Security Considerations

Although I have always been comfortable with how the security settings in Facebook work, a lot of people were not happy with either how they functionally worked or the granularity of control. Let me just first say that nothing you put on the Internet should be of such high confidentially that you wouldn’t risk it being on a billboard on the Turnpike. (In my opinion, no data online is every 100% safe and secure 100% of the time.)  With that said, Google Plus appears to have learned from mistakes both with Facebook and Google Buzz. When you first ‘follow’ a person they are granted no access in return, making it function similar to Twitter in that relationships can exist one-way.  Facebook requires a mutual connection, but also leave loopholes to your data depending on your contacts security settings.  While it seems initially that there is more work to be done to put people in buckets and control who can see what type of information, THIS is exactly what users have been asking for.  Google seems to be delivering.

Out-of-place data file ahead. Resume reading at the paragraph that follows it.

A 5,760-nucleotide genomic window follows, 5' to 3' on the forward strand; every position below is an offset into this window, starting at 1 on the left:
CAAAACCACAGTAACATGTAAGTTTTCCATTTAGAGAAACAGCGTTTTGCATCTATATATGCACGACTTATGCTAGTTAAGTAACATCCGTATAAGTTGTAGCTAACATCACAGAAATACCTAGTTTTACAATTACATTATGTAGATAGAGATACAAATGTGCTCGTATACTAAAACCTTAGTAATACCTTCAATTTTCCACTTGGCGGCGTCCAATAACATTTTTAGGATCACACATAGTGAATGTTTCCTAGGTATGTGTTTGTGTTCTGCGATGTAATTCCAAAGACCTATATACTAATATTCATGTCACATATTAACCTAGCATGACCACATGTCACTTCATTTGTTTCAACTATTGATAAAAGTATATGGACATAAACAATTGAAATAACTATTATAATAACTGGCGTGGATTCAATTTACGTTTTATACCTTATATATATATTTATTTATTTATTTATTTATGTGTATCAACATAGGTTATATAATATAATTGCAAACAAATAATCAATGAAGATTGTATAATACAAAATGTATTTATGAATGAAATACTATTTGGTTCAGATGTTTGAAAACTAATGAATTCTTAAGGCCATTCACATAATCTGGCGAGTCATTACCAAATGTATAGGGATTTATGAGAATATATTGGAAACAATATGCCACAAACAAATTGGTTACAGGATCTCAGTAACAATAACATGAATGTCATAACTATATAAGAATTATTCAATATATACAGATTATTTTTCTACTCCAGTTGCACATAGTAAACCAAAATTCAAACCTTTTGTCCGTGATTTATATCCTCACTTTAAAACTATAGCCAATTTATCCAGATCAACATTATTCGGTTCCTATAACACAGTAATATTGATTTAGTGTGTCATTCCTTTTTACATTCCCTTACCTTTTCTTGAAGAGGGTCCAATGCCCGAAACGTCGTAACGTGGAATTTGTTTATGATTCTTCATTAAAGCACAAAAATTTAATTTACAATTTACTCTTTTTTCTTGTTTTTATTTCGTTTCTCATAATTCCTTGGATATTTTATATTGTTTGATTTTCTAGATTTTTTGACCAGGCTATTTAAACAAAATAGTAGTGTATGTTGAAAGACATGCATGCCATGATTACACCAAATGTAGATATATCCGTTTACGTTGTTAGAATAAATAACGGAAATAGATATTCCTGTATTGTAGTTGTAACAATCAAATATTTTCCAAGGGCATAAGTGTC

Conversation Flow

Google seems to finally have gotten how people want to talk to each other. The concept of ‘Circles’ allows you to group people (notice I didn’t say ‘followers’ or ‘friends’) When at an in-person party, you don’t talk to the entire room at the same time, you have conversations in circles.  Google Plus allows you to publish content to specific Circles of people (and in extension excluding others), so you are not creating noise for the rest.

Hangout (Video Chat)

Wow. Just wow. You can create a video chat room with up to 10 participants – TEN LIVE VIDEO PARTICIPANTS – as well as have a text chat.  Any people beyond the 10 person limit can still view the video feed. If they add screen sharing and moderation abilities, Skype and WebEx should both be wetting their pants in fear.


This is supposed to be a keyword content curator (hey, they are Google after all, it’s their job to find content based on your preferences) but I’m not finding I use or like it much. Google Reader would be a much better fit in this space. Reader allows me an amazing level of content organization and tagging, and it would be a much better use of space to just integrate a strong pre-existing product here.